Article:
Yi Kwan Chu on China's government restructuring
The Five Most Important Moves in Xi’s Big China Cabinet Shake-Up
China’s sweeping government restructuring plan gives President Xi Jinping more direct control over the levers of money and power by consolidating, creating or eliminating dozens of agencies.
The plan presented to the National People’s Congress on Tuesday leaves 26 cabinet-level ministries tasked with regulating industries and initiatives at the heart of Xi’s policy agenda. Their duties range from curbing risk in the country’s $43 trillion banking and insurance sectors to overseeing aid programs for the president’s Belt and Road trade-and-infrastructure initiative.
“In the past it wasn’t clear who had ultimate responsibility, with issue areas split between different ministries,” said Yi Kwan Chu, a director in the China practice at the Washington-based Albright Stonebridge Group consulting firm. “There were too many cooks in the kitchen, creating chaos.”
Here are some highlights:
Central Bank Becomes More Central
China handed its central bank powers to write rules for much of the financial sector, while merging the China Banking Regulatory Commission and the China Insurance Regulatory Commission. The moves create a new regulatory structure for finance with the People’s Bank of China as its central pivot point.
Stronger Environmental Watchdog
The moves will see China expand its environmental ministry, creating a new Ministry of Ecology and Environment. The new body will absorb some roles now held by the state planner, the National Development and Reform Commission. “This is in line with the idea of consolidating power in one ministry for a stronger and better coordinated environmental agenda,” said Li Shuo, a climate policy adviser at Greenpeace East Asia. More details are needed -- including the new body’s leader -- before analysts can assess policy plans.
Agency for Xi’s Pet Project
The plan combines “formerly scattered and often overlooked units under the ministries of commerce and foreign affairs” and creates a new body responsible for international development to supervise China’s overseas aid efforts, said Yanmei Xie, a China policy analyst for Gavekal Dragonomics in Beijing. That agency will provide a bureaucratic focal point for the Belt and Road Initiative, a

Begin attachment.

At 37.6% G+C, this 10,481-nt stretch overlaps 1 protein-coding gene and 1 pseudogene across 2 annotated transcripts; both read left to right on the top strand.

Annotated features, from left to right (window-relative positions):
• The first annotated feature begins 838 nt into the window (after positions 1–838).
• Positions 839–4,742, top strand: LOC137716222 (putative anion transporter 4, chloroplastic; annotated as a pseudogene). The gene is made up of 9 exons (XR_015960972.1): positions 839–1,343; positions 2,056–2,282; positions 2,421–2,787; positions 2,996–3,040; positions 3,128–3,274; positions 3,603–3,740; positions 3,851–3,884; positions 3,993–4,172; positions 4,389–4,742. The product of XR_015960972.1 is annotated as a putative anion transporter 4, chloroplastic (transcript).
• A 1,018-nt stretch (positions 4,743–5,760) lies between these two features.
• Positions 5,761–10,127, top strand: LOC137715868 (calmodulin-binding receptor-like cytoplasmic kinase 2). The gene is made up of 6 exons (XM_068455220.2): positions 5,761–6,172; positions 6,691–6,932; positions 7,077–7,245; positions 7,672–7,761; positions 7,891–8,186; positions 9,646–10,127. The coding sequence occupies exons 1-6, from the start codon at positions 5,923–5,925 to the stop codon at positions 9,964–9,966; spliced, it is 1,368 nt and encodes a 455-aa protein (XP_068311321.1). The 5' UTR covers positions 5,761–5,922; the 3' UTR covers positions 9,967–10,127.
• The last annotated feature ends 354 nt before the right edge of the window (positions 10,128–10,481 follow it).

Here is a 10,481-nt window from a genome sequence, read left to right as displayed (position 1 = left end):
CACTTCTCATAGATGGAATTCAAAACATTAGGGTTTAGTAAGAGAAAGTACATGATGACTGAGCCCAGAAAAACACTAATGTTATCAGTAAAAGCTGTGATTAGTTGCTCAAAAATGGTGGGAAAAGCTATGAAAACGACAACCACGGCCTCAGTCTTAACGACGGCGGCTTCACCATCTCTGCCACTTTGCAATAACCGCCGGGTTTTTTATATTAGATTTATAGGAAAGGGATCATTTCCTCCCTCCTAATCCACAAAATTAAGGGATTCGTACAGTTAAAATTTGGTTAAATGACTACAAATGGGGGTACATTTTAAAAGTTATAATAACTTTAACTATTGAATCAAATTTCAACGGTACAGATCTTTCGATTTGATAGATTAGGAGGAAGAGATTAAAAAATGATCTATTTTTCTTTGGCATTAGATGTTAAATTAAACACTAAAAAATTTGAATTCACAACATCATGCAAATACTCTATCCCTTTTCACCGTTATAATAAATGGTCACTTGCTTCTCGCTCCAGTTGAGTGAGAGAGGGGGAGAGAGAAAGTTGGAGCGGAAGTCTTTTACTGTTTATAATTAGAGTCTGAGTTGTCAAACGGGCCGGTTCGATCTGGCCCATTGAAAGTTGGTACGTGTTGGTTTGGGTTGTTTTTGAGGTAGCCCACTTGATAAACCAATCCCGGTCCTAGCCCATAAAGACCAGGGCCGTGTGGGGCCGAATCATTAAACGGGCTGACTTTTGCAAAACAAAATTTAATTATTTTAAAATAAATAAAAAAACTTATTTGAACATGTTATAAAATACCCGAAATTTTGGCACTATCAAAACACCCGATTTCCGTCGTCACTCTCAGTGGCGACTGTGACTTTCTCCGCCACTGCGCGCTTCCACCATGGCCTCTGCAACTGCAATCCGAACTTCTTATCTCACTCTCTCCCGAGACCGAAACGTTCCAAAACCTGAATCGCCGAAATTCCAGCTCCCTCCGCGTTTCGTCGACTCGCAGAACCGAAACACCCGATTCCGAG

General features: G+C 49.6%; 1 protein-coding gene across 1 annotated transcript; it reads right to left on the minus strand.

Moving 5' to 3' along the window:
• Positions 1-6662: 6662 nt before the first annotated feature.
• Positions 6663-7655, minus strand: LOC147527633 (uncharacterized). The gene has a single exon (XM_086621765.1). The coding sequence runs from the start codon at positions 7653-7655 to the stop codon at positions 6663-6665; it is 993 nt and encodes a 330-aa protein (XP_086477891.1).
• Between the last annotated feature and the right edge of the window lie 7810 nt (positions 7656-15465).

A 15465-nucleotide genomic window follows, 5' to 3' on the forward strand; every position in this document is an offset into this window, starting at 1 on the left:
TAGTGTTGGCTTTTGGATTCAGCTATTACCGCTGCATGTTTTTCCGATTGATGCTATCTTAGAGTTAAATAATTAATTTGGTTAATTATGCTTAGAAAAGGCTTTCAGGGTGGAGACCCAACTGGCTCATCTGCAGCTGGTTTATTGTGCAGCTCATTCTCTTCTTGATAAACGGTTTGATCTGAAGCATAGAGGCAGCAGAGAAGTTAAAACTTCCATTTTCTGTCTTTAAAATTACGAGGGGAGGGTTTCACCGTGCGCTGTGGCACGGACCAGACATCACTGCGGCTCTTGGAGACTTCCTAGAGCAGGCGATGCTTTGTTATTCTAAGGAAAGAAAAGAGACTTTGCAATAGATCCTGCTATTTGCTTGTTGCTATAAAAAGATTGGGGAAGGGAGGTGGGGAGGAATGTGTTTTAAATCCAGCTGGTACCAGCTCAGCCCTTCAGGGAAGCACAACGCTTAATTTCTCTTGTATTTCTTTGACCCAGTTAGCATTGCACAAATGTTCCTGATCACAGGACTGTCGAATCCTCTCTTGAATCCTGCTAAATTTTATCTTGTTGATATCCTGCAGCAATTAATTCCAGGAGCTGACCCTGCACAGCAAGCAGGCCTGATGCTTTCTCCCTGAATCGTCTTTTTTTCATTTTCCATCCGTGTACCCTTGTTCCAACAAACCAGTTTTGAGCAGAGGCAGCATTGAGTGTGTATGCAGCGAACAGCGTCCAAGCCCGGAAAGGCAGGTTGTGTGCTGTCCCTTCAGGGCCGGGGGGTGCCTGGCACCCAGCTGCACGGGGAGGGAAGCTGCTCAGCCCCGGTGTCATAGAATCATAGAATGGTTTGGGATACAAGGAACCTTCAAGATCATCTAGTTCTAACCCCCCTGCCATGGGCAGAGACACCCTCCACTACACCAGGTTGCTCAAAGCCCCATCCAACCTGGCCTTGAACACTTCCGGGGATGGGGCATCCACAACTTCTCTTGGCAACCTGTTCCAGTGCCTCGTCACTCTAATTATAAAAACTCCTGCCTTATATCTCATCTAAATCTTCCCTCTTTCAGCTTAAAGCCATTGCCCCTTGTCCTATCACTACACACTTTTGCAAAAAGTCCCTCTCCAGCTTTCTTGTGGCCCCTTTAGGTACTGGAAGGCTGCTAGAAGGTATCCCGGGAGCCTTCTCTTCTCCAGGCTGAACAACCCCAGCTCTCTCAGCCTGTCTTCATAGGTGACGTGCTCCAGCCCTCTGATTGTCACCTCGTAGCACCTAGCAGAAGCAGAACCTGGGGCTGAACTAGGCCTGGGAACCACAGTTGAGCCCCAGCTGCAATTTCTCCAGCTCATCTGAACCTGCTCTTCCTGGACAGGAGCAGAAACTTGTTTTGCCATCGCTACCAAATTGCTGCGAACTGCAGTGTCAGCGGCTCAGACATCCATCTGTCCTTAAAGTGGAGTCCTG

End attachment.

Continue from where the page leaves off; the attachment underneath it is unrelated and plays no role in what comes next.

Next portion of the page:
massive program to build or expand roads, railways, ports, pipelines and power plants around the globe. It has a “mission explicitly to support China’s geopolitical strategies, including the ‘One Belt, One Road’ initiative,” Xie said.
Anti-Monopoly Regulator Empowered
The new market supervision administration appears set to be a powerful new regulator for companies operating in China -- absorbing the State Administration for Industry and Commerce, the General Administration of Quality Supervision, Inspection and Quarantine and the China Food and Drug Administration. The changes create the country’s first specialist agency focused on anti-monopoly issues, said David Cohen, a Beijing-based managing editor for the China Policy consulting firm. The agency will also oversee the State Intellectual Property Office, the focus of a potential trade dispute between the U.S. and China.
New ‘Mega Ministry’ for Agriculture
China is building a more powerful agriculture agency -- absorbing roles held by the NDRC and the ministries of commerce, land and water resources -- as growing Chinese appetites exacerbate historical food supply concerns. “Organizing things around issue areas makes a lot of sense” for businesses who can now deal with one regulatory body, said Chu, of Albright Stonebridge. “Now, the big question is who is going to be in charge of these new mega-ministries.” Appointees could be announced as soon as Monday.
— With assistance by Peter Martin, Dandan Li, Feifei Shen, Yinan Zhao, and Keith Zhai